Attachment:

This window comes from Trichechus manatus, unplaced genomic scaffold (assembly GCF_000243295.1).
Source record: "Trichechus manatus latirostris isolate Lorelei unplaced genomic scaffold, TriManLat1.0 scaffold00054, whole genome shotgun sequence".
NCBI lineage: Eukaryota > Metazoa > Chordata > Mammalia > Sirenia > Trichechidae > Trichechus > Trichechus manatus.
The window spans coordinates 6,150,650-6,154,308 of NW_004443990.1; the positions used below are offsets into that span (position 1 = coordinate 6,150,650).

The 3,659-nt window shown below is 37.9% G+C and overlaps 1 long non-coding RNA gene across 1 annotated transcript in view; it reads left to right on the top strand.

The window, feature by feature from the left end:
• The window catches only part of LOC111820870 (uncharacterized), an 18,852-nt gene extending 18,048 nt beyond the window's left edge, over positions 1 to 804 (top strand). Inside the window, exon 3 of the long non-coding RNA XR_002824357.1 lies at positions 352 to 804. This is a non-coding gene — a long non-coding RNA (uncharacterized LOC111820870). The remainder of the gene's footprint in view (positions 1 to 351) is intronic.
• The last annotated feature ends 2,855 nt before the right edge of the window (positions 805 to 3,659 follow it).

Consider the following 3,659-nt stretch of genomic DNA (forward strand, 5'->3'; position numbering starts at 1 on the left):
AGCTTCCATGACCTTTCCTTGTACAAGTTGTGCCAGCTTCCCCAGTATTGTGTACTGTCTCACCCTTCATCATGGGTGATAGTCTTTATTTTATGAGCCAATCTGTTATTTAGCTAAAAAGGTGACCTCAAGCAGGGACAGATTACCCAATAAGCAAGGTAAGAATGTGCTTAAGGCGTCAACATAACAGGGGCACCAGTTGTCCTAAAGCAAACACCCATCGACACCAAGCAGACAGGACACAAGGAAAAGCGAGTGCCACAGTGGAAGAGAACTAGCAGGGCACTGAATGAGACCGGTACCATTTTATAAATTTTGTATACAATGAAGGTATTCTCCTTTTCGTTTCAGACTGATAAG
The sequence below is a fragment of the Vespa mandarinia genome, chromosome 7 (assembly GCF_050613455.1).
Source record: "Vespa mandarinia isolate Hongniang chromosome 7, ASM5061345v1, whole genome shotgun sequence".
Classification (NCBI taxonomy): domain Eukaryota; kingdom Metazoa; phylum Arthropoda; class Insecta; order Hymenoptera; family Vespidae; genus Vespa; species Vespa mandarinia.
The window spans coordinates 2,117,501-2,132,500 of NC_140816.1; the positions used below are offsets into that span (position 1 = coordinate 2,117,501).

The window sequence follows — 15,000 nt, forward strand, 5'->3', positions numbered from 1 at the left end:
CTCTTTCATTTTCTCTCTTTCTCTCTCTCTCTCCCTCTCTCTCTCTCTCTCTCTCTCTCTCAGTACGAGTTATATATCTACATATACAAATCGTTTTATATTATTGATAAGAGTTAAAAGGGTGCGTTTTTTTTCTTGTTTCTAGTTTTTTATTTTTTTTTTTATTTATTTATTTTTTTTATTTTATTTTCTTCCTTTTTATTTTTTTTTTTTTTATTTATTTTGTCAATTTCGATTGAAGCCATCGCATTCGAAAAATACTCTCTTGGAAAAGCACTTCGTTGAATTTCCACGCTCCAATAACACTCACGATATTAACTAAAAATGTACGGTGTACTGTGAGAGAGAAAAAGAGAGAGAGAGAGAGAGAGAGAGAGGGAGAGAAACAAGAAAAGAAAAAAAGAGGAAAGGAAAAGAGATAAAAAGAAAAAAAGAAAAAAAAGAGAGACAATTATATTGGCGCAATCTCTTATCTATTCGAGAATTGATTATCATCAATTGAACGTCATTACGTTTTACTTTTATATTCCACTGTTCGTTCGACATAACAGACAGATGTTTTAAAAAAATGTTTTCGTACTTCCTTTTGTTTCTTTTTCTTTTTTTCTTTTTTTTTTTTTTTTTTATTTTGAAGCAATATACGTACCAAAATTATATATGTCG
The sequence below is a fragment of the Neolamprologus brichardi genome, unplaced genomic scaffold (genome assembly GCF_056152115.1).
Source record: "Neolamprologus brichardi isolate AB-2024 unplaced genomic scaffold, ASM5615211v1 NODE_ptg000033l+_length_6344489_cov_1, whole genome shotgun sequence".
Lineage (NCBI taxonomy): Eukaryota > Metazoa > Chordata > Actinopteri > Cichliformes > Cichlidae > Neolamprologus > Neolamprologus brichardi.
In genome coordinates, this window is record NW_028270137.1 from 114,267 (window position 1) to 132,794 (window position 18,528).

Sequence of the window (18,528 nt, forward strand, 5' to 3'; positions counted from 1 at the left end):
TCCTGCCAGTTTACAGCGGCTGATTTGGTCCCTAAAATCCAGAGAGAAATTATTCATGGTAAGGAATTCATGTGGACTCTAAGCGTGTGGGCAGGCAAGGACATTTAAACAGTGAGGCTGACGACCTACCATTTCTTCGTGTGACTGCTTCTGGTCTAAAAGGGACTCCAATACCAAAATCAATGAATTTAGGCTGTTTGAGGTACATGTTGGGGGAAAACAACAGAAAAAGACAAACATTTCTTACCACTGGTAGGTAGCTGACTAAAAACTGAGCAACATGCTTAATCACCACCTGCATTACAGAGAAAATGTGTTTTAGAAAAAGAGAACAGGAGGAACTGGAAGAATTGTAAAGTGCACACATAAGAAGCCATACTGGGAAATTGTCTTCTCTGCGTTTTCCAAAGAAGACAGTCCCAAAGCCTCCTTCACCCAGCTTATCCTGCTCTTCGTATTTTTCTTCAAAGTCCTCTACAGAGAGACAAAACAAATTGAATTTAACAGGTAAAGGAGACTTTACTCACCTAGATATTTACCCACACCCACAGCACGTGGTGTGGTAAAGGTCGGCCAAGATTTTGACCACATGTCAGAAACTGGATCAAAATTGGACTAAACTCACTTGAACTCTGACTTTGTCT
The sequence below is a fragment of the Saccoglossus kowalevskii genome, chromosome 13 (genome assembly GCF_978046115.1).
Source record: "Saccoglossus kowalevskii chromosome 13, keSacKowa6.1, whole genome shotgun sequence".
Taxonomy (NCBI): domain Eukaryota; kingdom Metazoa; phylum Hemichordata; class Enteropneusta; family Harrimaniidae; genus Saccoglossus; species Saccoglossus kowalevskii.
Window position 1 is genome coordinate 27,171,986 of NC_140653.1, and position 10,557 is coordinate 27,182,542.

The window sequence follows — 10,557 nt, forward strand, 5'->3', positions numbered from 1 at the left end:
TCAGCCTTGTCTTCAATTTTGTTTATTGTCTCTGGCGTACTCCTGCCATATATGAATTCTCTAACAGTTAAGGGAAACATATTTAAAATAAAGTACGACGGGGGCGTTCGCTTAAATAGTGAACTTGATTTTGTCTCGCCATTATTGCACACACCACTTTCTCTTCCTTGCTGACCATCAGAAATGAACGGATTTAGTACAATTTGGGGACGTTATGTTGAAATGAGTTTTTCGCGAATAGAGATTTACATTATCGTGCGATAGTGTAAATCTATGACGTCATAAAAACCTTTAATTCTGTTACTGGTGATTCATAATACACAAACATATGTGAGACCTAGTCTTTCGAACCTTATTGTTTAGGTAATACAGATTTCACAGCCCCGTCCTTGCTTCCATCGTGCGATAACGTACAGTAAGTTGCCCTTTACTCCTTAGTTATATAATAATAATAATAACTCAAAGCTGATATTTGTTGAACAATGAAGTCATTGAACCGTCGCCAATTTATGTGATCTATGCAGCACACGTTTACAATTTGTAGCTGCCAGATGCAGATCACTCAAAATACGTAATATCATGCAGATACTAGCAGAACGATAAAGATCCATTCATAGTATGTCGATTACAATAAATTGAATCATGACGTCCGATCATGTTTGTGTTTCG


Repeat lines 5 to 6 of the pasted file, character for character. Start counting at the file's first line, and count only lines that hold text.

The 3,659-nt window shown below is 37.9% G+C and overlaps 1 long non-coding RNA gene across 1 annotated transcript in view; it reads left to right on the top strand.

The window, feature by feature from the left end: